Tragic times, including this COVID-19 era of death, illness, fear, misconception, and bigotry — can bring out the worst in us — and the best. The shadowed and the illuminated, the ugly and the beautiful, the narrow-minded and the caring…
The devastation of COVID-19 inspired artist Connie D.K. Lane to create an installation where viewers are coaxed to feel and think. Amid the sad emptiness of the quarantined Glendale Central Library, she invited volunteers to help her fill the space with color and movement to honor Los Angeles County residents who’ve passed away from the virus.
The project was funded by the City of Glendale Arts & Culture Commission’s Art Happens Anywhere COVID-19 relief initiative, an organization which also funds an impressive urban art program. They call it, “…both a beautiful and poignant reminder that while numbers of new cases are currently on the decline, daily case counts are still three times higher than they were in October 2020, and County reports have identified new strains of the virus in the community.” The project was unveiled by Supervisor Kathryn Barger and included the help of Glendale Mayor Vrej Agajanian, Arts & Culture Commission Chairperson Caroline Tufenkian, and Director of Library Arts and Culture, Dr. Gary Shaffer.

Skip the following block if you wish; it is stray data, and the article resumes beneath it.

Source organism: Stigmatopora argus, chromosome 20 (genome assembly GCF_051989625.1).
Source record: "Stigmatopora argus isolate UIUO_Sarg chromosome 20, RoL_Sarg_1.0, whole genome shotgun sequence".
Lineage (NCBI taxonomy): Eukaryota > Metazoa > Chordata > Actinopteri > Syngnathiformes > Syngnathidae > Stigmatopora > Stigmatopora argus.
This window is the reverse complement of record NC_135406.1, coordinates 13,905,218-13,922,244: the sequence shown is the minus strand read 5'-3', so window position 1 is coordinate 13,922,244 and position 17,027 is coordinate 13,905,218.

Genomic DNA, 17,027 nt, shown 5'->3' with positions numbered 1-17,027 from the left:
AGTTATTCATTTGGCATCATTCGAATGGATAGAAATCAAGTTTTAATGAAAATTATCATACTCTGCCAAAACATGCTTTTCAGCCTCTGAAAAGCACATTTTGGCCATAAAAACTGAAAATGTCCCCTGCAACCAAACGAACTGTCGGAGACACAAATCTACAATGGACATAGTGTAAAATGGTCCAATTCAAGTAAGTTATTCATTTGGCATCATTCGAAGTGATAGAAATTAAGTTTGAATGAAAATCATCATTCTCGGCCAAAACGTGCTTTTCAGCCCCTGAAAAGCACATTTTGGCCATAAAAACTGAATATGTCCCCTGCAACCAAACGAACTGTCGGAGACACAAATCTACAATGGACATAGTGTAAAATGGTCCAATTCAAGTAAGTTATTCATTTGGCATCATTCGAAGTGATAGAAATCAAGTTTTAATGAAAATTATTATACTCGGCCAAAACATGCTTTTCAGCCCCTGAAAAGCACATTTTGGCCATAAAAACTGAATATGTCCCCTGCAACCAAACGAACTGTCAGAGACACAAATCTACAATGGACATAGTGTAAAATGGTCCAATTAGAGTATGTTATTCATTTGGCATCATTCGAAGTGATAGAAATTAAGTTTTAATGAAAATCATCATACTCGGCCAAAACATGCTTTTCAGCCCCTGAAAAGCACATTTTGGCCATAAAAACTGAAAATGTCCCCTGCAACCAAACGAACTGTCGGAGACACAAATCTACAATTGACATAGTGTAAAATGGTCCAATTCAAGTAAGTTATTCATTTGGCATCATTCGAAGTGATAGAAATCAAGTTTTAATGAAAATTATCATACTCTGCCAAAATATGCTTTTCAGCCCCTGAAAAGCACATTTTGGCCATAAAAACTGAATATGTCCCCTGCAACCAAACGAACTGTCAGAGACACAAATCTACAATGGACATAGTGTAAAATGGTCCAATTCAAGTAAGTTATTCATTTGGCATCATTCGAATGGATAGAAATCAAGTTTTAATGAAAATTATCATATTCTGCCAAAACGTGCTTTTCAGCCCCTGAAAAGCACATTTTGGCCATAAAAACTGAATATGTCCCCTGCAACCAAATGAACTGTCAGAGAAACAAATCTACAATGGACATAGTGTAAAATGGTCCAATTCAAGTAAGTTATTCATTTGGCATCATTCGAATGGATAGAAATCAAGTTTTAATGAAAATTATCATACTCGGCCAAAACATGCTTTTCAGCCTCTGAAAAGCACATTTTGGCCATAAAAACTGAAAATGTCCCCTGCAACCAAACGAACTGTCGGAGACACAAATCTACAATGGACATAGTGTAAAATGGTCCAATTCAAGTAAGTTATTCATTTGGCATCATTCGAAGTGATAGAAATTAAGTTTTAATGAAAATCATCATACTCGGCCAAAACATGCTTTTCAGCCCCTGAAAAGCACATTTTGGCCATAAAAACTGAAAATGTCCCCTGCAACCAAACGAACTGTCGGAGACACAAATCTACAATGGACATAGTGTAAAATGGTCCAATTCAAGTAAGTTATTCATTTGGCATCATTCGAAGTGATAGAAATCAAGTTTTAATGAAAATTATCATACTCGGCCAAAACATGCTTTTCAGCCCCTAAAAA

Connie’s “15,000 and More: A Plethora of Light and Darkness” employs over 15,000 Chinese joss paper ingots. Hanging from the ceiling, the ingots form a constellation evoking the overwhelming number of Angelenos who’ve passed away from COVID-19. Watch multi-media journalist Aziza Shuler report on it for Spectrum News1…
Does Connie look familiar? I featured one of her art shows here and a sneak preview to another here that I took part in, and that show here with a video, and a video of another I also participated in here.
Has Covid-19 inspired you in a surprising way?
Follow my blog and occasional podcast at HappinessBetweenTails.com